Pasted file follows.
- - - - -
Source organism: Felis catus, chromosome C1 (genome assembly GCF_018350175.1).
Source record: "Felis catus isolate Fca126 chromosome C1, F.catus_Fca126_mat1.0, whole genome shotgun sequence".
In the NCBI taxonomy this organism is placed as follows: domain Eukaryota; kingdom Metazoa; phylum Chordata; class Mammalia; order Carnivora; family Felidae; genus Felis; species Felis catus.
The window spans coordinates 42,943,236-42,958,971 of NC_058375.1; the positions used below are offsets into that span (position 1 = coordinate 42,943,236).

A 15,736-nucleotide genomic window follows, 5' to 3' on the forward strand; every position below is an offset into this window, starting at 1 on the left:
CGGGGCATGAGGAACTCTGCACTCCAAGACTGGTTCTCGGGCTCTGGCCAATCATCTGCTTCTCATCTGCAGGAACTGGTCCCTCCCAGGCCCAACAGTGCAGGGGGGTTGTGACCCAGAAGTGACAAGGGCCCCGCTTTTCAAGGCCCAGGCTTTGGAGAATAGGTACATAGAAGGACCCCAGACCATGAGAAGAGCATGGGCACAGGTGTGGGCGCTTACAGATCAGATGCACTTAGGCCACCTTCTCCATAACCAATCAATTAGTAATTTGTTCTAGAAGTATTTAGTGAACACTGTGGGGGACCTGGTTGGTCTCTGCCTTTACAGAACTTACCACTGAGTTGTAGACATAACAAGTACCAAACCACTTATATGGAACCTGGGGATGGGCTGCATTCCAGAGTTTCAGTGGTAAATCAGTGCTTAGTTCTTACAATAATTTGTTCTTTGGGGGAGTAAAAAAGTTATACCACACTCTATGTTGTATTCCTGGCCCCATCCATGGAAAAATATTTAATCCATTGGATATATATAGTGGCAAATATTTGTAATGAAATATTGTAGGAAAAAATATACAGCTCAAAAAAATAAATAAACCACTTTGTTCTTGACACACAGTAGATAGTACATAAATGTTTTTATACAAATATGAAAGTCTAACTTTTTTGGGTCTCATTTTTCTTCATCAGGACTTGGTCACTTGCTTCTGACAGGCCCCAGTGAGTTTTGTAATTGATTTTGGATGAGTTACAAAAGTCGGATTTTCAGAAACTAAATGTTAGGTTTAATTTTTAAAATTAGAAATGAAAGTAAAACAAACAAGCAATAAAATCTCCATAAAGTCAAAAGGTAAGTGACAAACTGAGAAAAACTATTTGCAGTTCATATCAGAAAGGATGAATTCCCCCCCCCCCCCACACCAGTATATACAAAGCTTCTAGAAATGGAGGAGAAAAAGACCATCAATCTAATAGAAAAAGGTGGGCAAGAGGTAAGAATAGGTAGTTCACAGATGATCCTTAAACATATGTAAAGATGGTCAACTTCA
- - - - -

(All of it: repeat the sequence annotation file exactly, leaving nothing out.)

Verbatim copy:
Source organism: Felis catus, chromosome C1 (genome assembly GCF_018350175.1).
Source record: "Felis catus isolate Fca126 chromosome C1, F.catus_Fca126_mat1.0, whole genome shotgun sequence".
In the NCBI taxonomy this organism is placed as follows: domain Eukaryota; kingdom Metazoa; phylum Chordata; class Mammalia; order Carnivora; family Felidae; genus Felis; species Felis catus.
The window spans coordinates 42,943,236-42,958,971 of NC_058375.1; the positions used below are offsets into that span (position 1 = coordinate 42,943,236).

A 15,736-nucleotide genomic window follows, 5' to 3' on the forward strand; every position below is an offset into this window, starting at 1 on the left:
CGGGGCATGAGGAACTCTGCACTCCAAGACTGGTTCTCGGGCTCTGGCCAATCATCTGCTTCTCATCTGCAGGAACTGGTCCCTCCCAGGCCCAACAGTGCAGGGGGGTTGTGACCCAGAAGTGACAAGGGCCCCGCTTTTCAAGGCCCAGGCTTTGGAGAATAGGTACATAGAAGGACCCCAGACCATGAGAAGAGCATGGGCACAGGTGTGGGCGCTTACAGATCAGATGCACTTAGGCCACCTTCTCCATAACCAATCAATTAGTAATTTGTTCTAGAAGTATTTAGTGAACACTGTGGGGGACCTGGTTGGTCTCTGCCTTTACAGAACTTACCACTGAGTTGTAGACATAACAAGTACCAAACCACTTATATGGAACCTGGGGATGGGCTGCATTCCAGAGTTTCAGTGGTAAATCAGTGCTTAGTTCTTACAATAATTTGTTCTTTGGGGGAGTAAAAAAGTTATACCACACTCTATGTTGTATTCCTGGCCCCATCCATGGAAAAATATTTAATCCATTGGATATATATAGTGGCAAATATTTGTAATGAAATATTGTAGGAAAAAATATACAGCTCAAAAAAATAAATAAACCACTTTGTTCTTGACACACAGTAGATAGTACATAAATGTTTTTATACAAATATGAAAGTCTAACTTTTTTGGGTCTCATTTTTCTTCATCAGGACTTGGTCACTTGCTTCTGACAGGCCCCAGTGAGTTTTGTAATTGATTTTGGATGAGTTACAAAAGTCGGATTTTCAGAAACTAAATGTTAGGTTTAATTTTTAAAATTAGAAATGAAAGTAAAACAAACAAGCAATAAAATCTCCATAAAGTCAAAAGGTAAGTGACAAACTGAGAAAAACTATTTGCAGTTCATATCAGAAAGGATGAATTCCCCCCCCCCCCCACACCAGTATATACAAAGCTTCTAGAAATGGAGGAGAAAAAGACCATCAATCTAATAGAAAAAGGTGGGCAAGAGGTAAGAATAGGTAGTTCACAGATGATCCTTAAACATATGTAAAGATGGTCAACTTCA